As you approach Concession 4, you might hear some traffic noises. Otherwise, this trail is remarkably quiet (save the incessant Southern Ontario Cessna). At this point, you’ll notice the trail makes a 180° turn and you start looping back the way you came. You’ll find yourself entering an open meadow with a post bearing blue blazes again which will direct you to the left. There’s an interpretive sign just past it explaining “Battling Climate Change on the Farm”. There’s a trail that appears to continue past the sign, but it just goes up to the road.
Once you make the left at the blue blazed post, you’ll enter a lovely, quiet canopied stretch, so silent, the only sound will be the trickling of the stream. After more boardwalks and a bridge, you’ll have to climb the only serious hill on this trail. It’s steep, but not impassable. Once atop, you’ll only walk a short distance before plunging back down into deep forest with even more impressive boardwalks than you’ve experienced thus far.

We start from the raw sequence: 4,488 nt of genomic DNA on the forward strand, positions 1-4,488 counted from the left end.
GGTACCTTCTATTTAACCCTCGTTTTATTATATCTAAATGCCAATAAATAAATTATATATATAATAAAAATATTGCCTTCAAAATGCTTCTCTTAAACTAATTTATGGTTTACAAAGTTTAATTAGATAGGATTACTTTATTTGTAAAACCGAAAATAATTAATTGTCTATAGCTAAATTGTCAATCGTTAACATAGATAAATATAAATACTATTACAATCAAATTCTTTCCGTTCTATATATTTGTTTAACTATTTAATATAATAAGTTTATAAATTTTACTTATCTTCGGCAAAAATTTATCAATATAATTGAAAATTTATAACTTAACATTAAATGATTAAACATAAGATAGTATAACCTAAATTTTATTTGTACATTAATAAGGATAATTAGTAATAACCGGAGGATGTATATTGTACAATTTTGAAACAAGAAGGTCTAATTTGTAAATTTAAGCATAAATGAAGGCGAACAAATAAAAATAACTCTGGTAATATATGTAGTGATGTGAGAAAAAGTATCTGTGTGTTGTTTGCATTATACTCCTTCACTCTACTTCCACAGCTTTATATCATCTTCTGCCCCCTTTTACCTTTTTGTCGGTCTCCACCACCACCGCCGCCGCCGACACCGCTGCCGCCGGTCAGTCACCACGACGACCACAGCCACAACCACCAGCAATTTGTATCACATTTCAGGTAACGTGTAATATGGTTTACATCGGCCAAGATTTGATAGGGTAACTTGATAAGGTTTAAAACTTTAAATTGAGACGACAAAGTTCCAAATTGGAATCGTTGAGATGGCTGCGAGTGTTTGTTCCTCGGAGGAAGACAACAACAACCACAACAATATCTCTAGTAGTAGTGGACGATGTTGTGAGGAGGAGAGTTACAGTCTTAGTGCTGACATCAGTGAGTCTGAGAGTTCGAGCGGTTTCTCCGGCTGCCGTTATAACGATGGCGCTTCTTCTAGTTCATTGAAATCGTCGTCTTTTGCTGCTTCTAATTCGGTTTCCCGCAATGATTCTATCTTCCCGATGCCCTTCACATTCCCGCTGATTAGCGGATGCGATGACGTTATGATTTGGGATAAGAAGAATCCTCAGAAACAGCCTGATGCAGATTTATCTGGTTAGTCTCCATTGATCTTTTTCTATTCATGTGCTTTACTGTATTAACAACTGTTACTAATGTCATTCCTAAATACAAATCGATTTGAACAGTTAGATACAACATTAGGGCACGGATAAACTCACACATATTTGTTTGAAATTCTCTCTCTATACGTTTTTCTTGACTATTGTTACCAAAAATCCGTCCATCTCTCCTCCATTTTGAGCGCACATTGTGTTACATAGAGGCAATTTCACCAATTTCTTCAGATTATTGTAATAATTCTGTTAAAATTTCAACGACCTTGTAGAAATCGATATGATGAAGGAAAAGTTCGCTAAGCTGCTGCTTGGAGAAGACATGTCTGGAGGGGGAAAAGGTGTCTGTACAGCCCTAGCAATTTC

In time, you’ll come upon a clearing with an old barn. The blue blazed post will direct you to the left, onto what is obviously a bushroad. Follow this road back to a spot just slightly North of the lot you left your car in (your car is easily visible/accessible from there).
The White Family Side Trail (Loop 0.4 kms)
From the sign mentioned in the 1st paragraph of the Main Trail review, take it straight ahead where the sign says “MAIN TRAIL TO GOODWOOD TRACT” (but makes no mention of the White Family Side Trail). As you walk this trail straight ahead, you’ll come across a sign stating “The White Family Side Trail”. And I can tell you, the White Family must’ve had legs like kangaroos ’cause that’s one damned hilly 400 lousy meters ! Then we found evidence of a sweet tooth in the family, when we ran across a maple sugar boil-down operation.